Count Dooku, the leader of the Separatist movement during the Clone Wars, hasn’t had much said of his background since his introduction to the series in 2002. Is Dooku: Jedi Lost the Star Wars backstory the Count of Serenno deserves?
The Prequel-era of Star Wars is a curious thing. To some it was a mistake that only caused harm to the existing films in the series, diminishing the achievements of the Original Trilogy. To others, myself included, it was a gateway into the Star Wars universe, and adding some context to the actions and events of the series as a whole.
What can’t be denied, though, is that it struggled to properly flesh out a group of characters we were supposed to love and loathe in equal measure.
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The wider canon has gone some way to rectifying this, however. Claudia Gray’s latest (Master and Apprentice), gives readers an insight into the relationship behind two major players from The Phantom Menace. Additionally, E.K. Johnston’s Queen’s Shadow shows us how Padme handled the transition from Naboo’s Queen to Senator, between Episodes I and II.
And if you thought Darth Maul got handed the short straw, The Clone Wars gives you all the development and growth you could want from a villain with a single line in his film.
Someone who is often overlooked, however, is Count Dooku. Based purely on what we know from the canon to date, Dooku was a former Jedi who left the order, before heading the Confederacy of Independent Systems, leading to the events of the Clone Wars. We know that Dooku was Qui-Gon Jinn’s master, and served as a Padawan learner under the tutelage of Yoda…and that’s it.
Dooku: Jedi Lost is an audio drama written by Cavan Scott, and performed by a full cast of actors. The drama gives us the closest look yet at the life of Count Dooku. Through the eyes of Dooku’s own Sith apprentice, Asajj Ventress, we’re given stories of Dooku’s time as a member of the Jedi Order from various parts of his life, transitioning from Initiate to Padawan, Knight to Master, and ultimately leading to his leave from the order.
No Expense Spared
Which strikes you, first and foremost, with Dooku: Jedi Lost, is the sheer production behind the project. Anyone who has listened to an audiobook version of Star Wars novels will attest to the lengths they go to immerse the reader.
Sound effects and a score often accompany the reading, helping the listener truly visualize the story in a way written word can’t. It should be no surprise that Cavan Scott’s story is given the full audiobook treatment, and then some.
A cast of 12, including Star Wars audiobook favorite Marc Thompson, voice the likes of Dooku, Ventress, Qui-Gon Jinn, and Yoda, with a helping of effects and musical notes coupled in liverly. Performances range from “okay” (Euan Morton’s Dooku lacks the playfulness Christopher Lee and Corey Burton brought to the character) to “pretty good” (Jonathan Davis does a decent Liam Neeson, even with a stronger Norn Iron accent).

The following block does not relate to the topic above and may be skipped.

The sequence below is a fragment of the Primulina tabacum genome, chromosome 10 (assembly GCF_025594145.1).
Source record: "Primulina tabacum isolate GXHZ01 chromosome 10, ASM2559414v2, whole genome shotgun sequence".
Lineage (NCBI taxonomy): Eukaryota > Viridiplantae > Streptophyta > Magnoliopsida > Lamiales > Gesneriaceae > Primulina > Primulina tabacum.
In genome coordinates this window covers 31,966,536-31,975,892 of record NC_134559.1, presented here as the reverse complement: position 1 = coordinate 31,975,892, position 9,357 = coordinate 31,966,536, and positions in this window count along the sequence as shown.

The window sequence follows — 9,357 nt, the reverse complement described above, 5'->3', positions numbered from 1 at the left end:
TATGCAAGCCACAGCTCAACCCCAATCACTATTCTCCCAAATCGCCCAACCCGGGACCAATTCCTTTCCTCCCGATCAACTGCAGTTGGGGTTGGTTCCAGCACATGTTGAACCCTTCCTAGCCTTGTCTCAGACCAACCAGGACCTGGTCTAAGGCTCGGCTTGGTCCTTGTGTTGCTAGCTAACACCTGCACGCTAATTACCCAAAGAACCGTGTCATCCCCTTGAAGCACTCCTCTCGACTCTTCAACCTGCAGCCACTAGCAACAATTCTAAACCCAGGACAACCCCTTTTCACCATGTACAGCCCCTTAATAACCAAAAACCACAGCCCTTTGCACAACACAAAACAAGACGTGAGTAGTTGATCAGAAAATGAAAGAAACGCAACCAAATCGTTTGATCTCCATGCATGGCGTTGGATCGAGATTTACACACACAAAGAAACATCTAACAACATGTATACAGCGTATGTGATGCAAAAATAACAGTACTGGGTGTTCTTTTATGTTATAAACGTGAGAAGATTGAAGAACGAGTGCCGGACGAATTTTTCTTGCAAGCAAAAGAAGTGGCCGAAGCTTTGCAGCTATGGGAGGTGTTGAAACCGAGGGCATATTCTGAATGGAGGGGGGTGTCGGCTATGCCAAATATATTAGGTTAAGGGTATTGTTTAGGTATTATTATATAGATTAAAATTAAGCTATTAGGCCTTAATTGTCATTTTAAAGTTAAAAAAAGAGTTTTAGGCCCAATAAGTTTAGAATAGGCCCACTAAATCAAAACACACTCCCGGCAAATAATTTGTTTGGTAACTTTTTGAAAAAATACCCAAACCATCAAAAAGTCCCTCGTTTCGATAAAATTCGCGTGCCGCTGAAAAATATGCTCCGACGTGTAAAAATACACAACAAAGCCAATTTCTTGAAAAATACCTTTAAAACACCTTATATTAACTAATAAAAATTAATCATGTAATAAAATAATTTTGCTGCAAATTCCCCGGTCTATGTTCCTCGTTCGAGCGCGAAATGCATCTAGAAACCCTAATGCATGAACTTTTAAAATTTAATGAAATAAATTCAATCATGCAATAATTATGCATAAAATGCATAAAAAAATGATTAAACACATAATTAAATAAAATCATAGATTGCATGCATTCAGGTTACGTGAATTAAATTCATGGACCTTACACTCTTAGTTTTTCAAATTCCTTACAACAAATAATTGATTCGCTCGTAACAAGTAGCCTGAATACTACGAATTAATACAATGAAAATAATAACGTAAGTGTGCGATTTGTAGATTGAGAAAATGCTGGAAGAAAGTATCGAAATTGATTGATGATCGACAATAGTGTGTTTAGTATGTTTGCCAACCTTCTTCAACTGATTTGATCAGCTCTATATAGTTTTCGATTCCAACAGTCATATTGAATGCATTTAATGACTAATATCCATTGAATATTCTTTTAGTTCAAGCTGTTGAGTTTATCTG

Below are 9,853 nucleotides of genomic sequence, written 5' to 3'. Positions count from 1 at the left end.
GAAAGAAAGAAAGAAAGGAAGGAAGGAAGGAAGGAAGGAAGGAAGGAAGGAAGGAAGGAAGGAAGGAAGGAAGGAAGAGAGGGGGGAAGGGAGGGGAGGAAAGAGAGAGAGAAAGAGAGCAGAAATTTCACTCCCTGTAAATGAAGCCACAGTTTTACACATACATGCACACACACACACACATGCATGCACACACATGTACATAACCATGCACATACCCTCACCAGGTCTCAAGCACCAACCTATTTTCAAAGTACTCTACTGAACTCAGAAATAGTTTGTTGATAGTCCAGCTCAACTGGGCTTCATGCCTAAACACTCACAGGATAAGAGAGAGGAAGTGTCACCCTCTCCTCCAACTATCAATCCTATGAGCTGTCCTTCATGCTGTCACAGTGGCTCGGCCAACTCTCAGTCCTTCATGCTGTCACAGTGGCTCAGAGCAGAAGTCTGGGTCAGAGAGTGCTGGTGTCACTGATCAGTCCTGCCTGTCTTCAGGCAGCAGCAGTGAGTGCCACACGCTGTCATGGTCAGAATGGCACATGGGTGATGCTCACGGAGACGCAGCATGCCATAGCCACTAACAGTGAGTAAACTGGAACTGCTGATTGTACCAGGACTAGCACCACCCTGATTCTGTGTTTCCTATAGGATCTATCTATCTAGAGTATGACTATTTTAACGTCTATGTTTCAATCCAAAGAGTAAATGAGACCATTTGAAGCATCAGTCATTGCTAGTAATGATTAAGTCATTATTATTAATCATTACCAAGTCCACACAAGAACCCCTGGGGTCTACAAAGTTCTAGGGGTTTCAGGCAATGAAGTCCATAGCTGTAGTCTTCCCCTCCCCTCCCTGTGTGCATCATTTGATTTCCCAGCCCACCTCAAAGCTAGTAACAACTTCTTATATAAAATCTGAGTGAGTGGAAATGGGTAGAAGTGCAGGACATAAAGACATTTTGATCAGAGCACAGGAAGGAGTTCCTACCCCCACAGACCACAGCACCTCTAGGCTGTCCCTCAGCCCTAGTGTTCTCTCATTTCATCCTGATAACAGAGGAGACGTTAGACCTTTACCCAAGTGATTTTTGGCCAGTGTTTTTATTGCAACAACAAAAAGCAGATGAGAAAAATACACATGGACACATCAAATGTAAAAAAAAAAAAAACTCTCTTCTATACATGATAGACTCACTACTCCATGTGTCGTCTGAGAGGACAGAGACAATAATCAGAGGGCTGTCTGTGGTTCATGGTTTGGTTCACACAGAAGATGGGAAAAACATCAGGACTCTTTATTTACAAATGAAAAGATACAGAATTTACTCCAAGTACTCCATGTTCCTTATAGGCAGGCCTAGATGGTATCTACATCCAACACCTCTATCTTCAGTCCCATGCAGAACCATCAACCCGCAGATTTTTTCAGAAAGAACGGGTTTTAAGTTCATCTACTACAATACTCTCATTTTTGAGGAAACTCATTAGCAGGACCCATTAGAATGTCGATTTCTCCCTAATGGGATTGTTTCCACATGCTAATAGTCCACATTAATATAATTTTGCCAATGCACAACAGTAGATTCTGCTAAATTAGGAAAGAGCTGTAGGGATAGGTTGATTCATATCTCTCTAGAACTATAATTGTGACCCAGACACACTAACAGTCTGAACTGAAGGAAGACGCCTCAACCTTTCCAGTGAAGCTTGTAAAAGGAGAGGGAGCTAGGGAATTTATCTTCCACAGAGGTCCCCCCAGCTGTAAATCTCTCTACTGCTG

Likely the most important factor heading into the story, however, is to what end it serves. We’re already aware of Dooku’s motivation, and ultimate fate, in the grander scheme of the Star Wars story. However, as previously stated, until this point we were unaware as to how he got to the point in which he felt compelled to leave the Jedi Order.
Jedi Lost does a good enough job of outlining the how and the why, to the point of true belief. Dooku’s motivation to leave the order is far complex than Anakin Skywalker’s fall to the darkside, for example. It is to Cavan Scott’s credit that you can come away from this listen with a level of understanding not previously felt towards the Count of Serenno.
Clocking in at 6 hours and 21 minutes, Jedi Lost is far shorter than audio adaptations of Star Wars novels, but its welcome never feels overstayed. The story moves along at a brisk enough pace to hold your attention, while spending enough time on each scenario Dooku is put in, to allow you to fully digest the information given. Sprinkle in a handful of “blink and you’ll miss it” nods and Easter eggs, and Jedi Lost gives you more than one reason to return to Ventress’ mission after you’ve already heard it.
Scott has penned a story vital to any fan with a passing interest in the Prequel-era of the saga. Jedi Lost gives an extra layer of humanity missing from one of the key players in The Clone Wars, and does so with a confidently told, compelling story of growth and purpose. Scott has an extensive history in radio play’s and every bit of that experience is on show in, what is essentially, and audio novella.
It should be no surprise enough room is allowed at the end for a sequel. I, for one, look forward to seeing how Dooku’s path through the dark side is paved.